What: All Issues : Labor Rights : Rights of Public Employees : H.R. 2673. Fiscal 2004 Omnibus Appropriations/Vote on Final Passage of an Omnibus Spending Bill to Fund the Operation of Government in 2004. (2003 house Roll Call 676)
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H.R. 2673. Fiscal 2004 Omnibus Appropriations/Vote on Final Passage of an Omnibus Spending Bill to Fund the Operation of Government in 2004.
house Roll Call 676     Dec 08, 2003
Progressive Position:
Nay
Progressive Result:
Loss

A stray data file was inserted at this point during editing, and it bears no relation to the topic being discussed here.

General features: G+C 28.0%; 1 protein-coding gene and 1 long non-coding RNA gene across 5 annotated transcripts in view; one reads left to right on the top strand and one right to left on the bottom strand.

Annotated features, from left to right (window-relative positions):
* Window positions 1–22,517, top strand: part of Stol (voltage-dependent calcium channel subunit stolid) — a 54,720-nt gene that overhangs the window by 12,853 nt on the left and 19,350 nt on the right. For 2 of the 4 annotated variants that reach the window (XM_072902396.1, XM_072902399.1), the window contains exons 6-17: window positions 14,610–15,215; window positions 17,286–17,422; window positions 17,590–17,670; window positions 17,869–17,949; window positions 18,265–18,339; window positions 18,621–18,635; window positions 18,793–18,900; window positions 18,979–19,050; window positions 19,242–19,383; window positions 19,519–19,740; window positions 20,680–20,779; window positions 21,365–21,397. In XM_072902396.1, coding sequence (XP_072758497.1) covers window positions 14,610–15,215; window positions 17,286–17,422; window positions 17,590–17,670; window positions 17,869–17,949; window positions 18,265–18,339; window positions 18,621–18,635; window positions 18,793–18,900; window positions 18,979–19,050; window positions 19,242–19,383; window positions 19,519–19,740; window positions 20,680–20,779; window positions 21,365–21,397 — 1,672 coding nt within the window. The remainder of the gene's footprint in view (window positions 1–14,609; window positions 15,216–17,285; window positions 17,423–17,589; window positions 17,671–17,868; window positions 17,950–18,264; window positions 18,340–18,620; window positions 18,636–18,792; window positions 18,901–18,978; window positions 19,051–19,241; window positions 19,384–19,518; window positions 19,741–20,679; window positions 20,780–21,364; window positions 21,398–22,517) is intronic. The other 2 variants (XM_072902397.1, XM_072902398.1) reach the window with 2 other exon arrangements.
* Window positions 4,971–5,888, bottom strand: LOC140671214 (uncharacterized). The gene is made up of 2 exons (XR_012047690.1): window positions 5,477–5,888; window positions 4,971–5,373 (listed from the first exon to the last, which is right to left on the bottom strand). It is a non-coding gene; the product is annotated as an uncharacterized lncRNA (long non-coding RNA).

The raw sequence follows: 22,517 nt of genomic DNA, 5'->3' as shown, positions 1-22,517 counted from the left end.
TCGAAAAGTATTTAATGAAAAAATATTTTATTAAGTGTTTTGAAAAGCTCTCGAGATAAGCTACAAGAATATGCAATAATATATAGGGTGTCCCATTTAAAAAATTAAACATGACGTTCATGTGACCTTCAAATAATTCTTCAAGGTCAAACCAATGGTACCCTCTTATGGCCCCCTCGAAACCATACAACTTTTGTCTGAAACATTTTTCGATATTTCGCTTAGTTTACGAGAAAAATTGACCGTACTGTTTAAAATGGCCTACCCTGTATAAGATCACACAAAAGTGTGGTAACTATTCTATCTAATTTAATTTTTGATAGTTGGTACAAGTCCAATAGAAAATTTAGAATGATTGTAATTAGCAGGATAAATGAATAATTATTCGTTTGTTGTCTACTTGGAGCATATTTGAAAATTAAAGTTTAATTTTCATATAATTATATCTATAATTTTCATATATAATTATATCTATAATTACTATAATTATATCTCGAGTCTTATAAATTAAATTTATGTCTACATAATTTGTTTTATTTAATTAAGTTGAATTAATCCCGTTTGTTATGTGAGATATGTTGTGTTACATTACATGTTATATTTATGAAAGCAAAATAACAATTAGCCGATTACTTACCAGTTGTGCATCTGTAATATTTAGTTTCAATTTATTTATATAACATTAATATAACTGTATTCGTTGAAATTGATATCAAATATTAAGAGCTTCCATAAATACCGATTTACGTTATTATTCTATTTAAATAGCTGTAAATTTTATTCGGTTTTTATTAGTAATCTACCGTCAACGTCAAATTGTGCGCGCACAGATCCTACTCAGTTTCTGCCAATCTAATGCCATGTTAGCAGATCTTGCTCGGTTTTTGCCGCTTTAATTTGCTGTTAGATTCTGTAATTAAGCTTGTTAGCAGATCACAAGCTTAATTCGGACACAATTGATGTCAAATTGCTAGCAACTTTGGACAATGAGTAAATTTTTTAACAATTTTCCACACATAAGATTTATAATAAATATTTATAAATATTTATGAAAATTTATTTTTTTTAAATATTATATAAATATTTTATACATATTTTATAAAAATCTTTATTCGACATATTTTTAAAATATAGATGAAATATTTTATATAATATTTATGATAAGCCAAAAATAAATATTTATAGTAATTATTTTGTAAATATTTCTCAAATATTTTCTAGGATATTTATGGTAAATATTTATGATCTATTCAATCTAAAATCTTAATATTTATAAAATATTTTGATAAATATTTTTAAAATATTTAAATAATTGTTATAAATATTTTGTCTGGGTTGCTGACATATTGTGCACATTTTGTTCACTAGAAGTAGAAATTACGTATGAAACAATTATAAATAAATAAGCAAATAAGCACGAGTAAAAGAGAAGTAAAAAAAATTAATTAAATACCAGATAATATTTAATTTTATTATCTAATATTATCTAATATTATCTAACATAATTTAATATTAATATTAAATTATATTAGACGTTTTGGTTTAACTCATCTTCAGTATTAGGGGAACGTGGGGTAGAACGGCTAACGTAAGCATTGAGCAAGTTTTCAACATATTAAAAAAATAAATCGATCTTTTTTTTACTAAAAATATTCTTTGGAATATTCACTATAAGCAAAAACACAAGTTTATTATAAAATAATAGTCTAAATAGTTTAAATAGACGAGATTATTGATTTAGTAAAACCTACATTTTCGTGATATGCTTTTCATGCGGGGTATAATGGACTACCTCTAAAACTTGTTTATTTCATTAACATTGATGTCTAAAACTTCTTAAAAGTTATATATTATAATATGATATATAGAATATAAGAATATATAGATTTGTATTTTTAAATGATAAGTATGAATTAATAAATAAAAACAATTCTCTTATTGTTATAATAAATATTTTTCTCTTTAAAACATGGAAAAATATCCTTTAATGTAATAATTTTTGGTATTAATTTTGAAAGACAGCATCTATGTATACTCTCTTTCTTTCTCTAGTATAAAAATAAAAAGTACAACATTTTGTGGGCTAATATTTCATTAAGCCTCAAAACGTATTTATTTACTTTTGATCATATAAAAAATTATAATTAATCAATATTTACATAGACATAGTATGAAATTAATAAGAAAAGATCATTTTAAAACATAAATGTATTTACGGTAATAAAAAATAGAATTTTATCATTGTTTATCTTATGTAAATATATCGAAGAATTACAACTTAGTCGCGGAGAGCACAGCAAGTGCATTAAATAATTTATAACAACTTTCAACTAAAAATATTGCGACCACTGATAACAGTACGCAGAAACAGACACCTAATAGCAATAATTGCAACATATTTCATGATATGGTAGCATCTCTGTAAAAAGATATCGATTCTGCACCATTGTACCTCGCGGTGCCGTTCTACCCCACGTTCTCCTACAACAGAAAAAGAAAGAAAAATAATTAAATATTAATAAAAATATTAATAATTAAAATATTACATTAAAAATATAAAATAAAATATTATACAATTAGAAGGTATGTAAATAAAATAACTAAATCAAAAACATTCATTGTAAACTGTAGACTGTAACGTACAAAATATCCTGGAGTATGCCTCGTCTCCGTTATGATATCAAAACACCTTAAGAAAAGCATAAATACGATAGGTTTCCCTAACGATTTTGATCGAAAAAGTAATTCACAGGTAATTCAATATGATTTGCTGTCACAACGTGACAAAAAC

In a series of four procedural votes which were held prior to this vote, Republican leaders were able to circumvent House rules and pave the way for passage of the omnibus appropriations bill on the same day that it was reported out of committee (see Roll Call Votes 672, 673, 674, and 675). Each year, Congress must pass and the president must sign into law thirteen appropriations bills either separately or in the form of an omnibus bill in order to fund the operation of government. If all thirteen spending bills are not adopted by October 1, the end of the fiscal year, then the areas of government which failed to receive funding for the upcoming year shut down, a situation which occurred in 1995 when the Republican-controlled Congress and President Clinton failed to come to agreement on spending issues. Omnibus appropriations bills, which have increased in usage in recent years, bundle two or more of the thirteen individual appropriations bills into a single measure. Given their often enormous size and complexity, lawmakers readily admit that omnibus bills are not the ideal vehicle for debating budgetary issues. Nonetheless, if Congress appears unable to complete action on all thirteen spending bills by the end of the congressional session, then House leaders often rely on the omnibus method in order to expedite passage of those bills. Generally, lawmakers are less willing to oppose an omnibus bill based on specific policy or funding objections because omnibus legislation raises the stakes of budgetary policy-making (witness the public outcry in 1995 after the partial government shutdown). The subject of this vote was final passage of the 2004 omnibus appropriations bill, a bill which bundled seven uncompleted appropriations bills into one enormous spending package. Specifically, the omnibus bill included appropriations for the Departments of Agriculture, Commerce, Education, Health and Human Services, Housing and Urban Development, Justice, Labor, State, Transportation, Treasury, and Veterans Affairs (more than seven federal departments are listed here because some appropriations bills, such as the Transportation and Treasury Department appropriations bill, include funding for more than one department). Progressives voted against the omnibus bill and argued that the Republicans' procedural tactics on the omnibus bill were in violation of the rules of the House and the rights of minority Democrats (see also House vote 590 for other examples of what Democrats have characterized as strong-arm, or even unlawful, tactics by the Republican leadership). Progressives protested that holding House floor debate on the omnibus bill on the same day that it was reported from the Rules Committee provided them with an insufficient amount of time to read the bill and understand its contents. Progressives also voiced specific policy objections to the seven appropriations bills which were lumped together into the omnibus legislation. While those objections are far too numerous to detail here, a sampling of complaints include the failure to extend unemployment benefits to the millions of out-of-work Americans, the inclusion of administration-supported rules to deny overtime pay to certain classes of white-collar workers, provisions to allow greater media concentration, and language to privatize some government jobs. Conservatives voted in favor of the omnibus bill and argued that the end of the congressional session justified their efforts to complete action on appropriations legislation. On a vote of 242-176, the 2004 omnibus spending bill was adopted and the measure was signed into law on January 23, 2004 and a partial government shutdown was narrowly avoided.

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